Like a dazed fighter who just nodded “Yes, I’m OK,” to a referee, Microsoft stumbled back into the center of the MP3-player ring: With the Zune HD and Xbox 360 integration as its weapons, the company started slugging. Its primary opponent, Apple, isn’t necessarily going toe to toe with Microsoft, but no doubt Apple is just as startled as I am that Microsoft is still in the fight.
We should make note that this isn’t a full list of specs either, but rather what Microsoft was willing to let out for the moment. Take a look:
- 3.6 inchish OLED full touch screen
- NVIDIA Tegra powered
- 4GB, 8GB, 16GB, 32GB, and 120GB versions
- HDMI Connection to stream straight to your TV
- HD Radio
- Web Browser
- WiFi compatible, with wireless marketplace
- Released early fall
- International release of the Zune device itself
- Home AV packs, Car packs, Charge packs
We are working on getting independent confirmation of what we see above, and we will let you know when that happens.
As a ring-side spectator, I can only pull off my press hat, rub my head, and wonder how I got this one so wrong. Late last year, I predicted the demise of Microsoft’s marginal Zune player. With the surprise introduction of the Zune HD, I’ve been proven very wrong. But this iPod-like device isn’t even the biggest news. Microsoft’s savvy uppercut punch is the deep integration of the Zune Marketplace and brand into one of its most successful brands: Xbox Live.
Whenever we talk about the success of the iPod, the discussion inevitably turns to the power of the iTunes ecosystem. Without that platform, the iPod would never have become the cultural phenomenon it is today; Apple’s control over hardware, software, music selection, quality, and prices, and its subsequent rollout of the remarkable App Store, have made the iPod (and iPhone) an unstoppable market force.
The one area where Apple hasn’t had huge success, though, is in the living room. Sure, there are countless iPod docks that let you play music all over the house, but transferring your iTunes content from your Mac or PC to your TV, for instance, is another matter. Apple’s main entry in this space has been the Apple TV, a product that looks just like the Mac Mini but accomplishes far less. I know people who own Apple TVs—the reviews have not been glowing, and Apple is many miles from being dominant in this space.
Microsoft, on the other hand, spent years trying to convince consumers that they needed PCs in their living rooms. When that failed, the company turned to media extenders, an intriguing concept: thin, wide boxes that could deliver, via a wired or wireless network, Windows PC content to living-room TVs and stereos. Again, consumers ignored these products.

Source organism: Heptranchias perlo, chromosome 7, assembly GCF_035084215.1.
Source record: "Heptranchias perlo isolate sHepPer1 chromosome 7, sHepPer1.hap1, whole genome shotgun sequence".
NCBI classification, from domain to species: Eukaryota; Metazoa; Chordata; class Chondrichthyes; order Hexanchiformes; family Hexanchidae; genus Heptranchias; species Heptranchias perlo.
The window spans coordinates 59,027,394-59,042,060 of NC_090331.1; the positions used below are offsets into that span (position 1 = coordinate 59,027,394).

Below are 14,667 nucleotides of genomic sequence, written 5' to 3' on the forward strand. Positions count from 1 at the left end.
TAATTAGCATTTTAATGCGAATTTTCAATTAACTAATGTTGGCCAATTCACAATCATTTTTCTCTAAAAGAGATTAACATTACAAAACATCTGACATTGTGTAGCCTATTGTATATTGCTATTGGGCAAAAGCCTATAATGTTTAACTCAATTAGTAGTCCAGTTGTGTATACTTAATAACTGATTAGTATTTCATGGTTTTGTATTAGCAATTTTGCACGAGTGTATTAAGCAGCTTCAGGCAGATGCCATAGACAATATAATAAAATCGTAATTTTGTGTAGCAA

Then, as now, Microsoft finally stopped trying to swim upstream and made what I still consider one of its most brilliant moves: It turned the Xbox 360 into a media extender. The company realized that it would sell millions of these gaming consoles, which happened to have built-in networking capabilities. So why not add a few other brand-extending features?
Since then, millions of Xbox owners have used their gaming consoles not only to play video games against opponents around the world but also to view local content and even stream movies from Netflix and Starz. Obviously, Microsoft sees a similar opportunity with the Zune brand. Instead of trying to drive consumers to buy Zune hardware and start using the Zune Marketplace online, Microsoft will present the Zune brand as a premier option on one of its most popular and active platforms.
Microsoft makes its strategy crystal clear in its press release: “Zune will occupy the first slot within the Xbox user interface in the Xbox LIVE Video Marketplace, exposing the Zune brand experience to millions of new consumers for the first time.” Starting this fall, anyone who visits the Xbox Live Marketplace will see Zune and its collection of movies (it’s unclear if they’ll be in HD). This is the equivalent of a rabbit punch to Apple’s jaw. Microsoft will seed the market with new users by turning them on to the possibilities of the Zune brand. The strategy is so critical to Zune’s success that Microsoft’s press release leads with the news. The mention of the Zune HD and its attributes is almost (but not quite) an afterthought.
In fact, this plan can’t work without killer hardware. And from the looks of things, Microsoft is following that rabbit punch with a swift right to the jaw, in the form of the Zune HD. The photos we’ve seen show a thin, sharp, and—most important—sexy device. Microsoft even adds a surprise: HD radio. Apple won’t go near a radio tuner of any kind. Microsoft is jumping in with both feet and embracing a format that many aren’t even sure will survive. I like its moxie. I’m not going to go out on a limb and predict victory for Microsoft or Apple in this latest battle, but one thing is clear: Microsoft is ready to go at least a few more rounds.